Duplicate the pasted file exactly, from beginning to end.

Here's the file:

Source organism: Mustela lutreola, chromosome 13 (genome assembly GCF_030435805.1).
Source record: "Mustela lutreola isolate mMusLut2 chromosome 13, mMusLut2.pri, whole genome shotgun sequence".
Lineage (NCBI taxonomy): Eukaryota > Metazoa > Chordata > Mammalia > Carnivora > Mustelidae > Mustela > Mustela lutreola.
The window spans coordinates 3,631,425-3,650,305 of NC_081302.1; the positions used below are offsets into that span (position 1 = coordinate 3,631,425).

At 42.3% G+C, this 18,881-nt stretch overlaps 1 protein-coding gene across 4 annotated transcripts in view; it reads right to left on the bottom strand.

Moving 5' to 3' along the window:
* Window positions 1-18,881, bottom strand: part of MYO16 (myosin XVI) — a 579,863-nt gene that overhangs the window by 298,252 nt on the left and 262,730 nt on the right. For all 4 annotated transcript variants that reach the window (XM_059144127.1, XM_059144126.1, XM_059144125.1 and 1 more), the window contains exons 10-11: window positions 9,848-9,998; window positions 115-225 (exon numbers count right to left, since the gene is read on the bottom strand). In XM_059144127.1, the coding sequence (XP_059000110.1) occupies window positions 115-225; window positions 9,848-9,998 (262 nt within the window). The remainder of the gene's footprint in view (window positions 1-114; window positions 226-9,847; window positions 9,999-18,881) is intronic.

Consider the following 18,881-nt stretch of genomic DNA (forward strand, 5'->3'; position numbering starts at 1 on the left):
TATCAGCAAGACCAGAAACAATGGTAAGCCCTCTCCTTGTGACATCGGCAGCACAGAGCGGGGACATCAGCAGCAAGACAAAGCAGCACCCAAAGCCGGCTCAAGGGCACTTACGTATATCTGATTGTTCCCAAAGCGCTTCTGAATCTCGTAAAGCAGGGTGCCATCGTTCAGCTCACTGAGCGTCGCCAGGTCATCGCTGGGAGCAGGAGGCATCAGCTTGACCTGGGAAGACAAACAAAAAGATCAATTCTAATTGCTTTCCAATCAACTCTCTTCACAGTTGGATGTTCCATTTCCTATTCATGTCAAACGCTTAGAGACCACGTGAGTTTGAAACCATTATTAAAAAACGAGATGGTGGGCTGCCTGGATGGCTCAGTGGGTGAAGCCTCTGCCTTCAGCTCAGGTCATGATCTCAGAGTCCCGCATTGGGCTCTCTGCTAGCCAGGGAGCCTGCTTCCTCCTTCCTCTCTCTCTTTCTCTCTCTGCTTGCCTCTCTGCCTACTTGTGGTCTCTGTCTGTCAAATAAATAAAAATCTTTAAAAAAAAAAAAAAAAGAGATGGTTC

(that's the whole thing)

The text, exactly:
Source organism: Mustela lutreola, chromosome 13 (genome assembly GCF_030435805.1).
Source record: "Mustela lutreola isolate mMusLut2 chromosome 13, mMusLut2.pri, whole genome shotgun sequence".
Lineage (NCBI taxonomy): Eukaryota > Metazoa > Chordata > Mammalia > Carnivora > Mustelidae > Mustela > Mustela lutreola.
The window spans coordinates 3,631,425-3,650,305 of NC_081302.1; the positions used below are offsets into that span (position 1 = coordinate 3,631,425).

At 42.3% G+C, this 18,881-nt stretch overlaps 1 protein-coding gene across 4 annotated transcripts in view; it reads right to left on the bottom strand.

Moving 5' to 3' along the window:
* Window positions 1-18,881, bottom strand: part of MYO16 (myosin XVI) — a 579,863-nt gene that overhangs the window by 298,252 nt on the left and 262,730 nt on the right. For all 4 annotated transcript variants that reach the window (XM_059144127.1, XM_059144126.1, XM_059144125.1 and 1 more), the window contains exons 10-11: window positions 9,848-9,998; window positions 115-225 (exon numbers count right to left, since the gene is read on the bottom strand). In XM_059144127.1, the coding sequence (XP_059000110.1) occupies window positions 115-225; window positions 9,848-9,998 (262 nt within the window). The remainder of the gene's footprint in view (window positions 1-114; window positions 226-9,847; window positions 9,999-18,881) is intronic.

Consider the following 18,881-nt stretch of genomic DNA (forward strand, 5'->3'; position numbering starts at 1 on the left):
TATCAGCAAGACCAGAAACAATGGTAAGCCCTCTCCTTGTGACATCGGCAGCACAGAGCGGGGACATCAGCAGCAAGACAAAGCAGCACCCAAAGCCGGCTCAAGGGCACTTACGTATATCTGATTGTTCCCAAAGCGCTTCTGAATCTCGTAAAGCAGGGTGCCATCGTTCAGCTCACTGAGCGTCGCCAGGTCATCGCTGGGAGCAGGAGGCATCAGCTTGACCTGGGAAGACAAACAAAAAGATCAATTCTAATTGCTTTCCAATCAACTCTCTTCACAGTTGGATGTTCCATTTCCTATTCATGTCAAACGCTTAGAGACCACGTGAGTTTGAAACCATTATTAAAAAACGAGATGGTGGGCTGCCTGGATGGCTCAGTGGGTGAAGCCTCTGCCTTCAGCTCAGGTCATGATCTCAGAGTCCCGCATTGGGCTCTCTGCTAGCCAGGGAGCCTGCTTCCTCCTTCCTCTCTCTCTTTCTCTCTCTGCTTGCCTCTCTGCCTACTTGTGGTCTCTGTCTGTCAAATAAATAAAAATCTTTAAAAAAAAAAAAAAAAGAGATGGTTC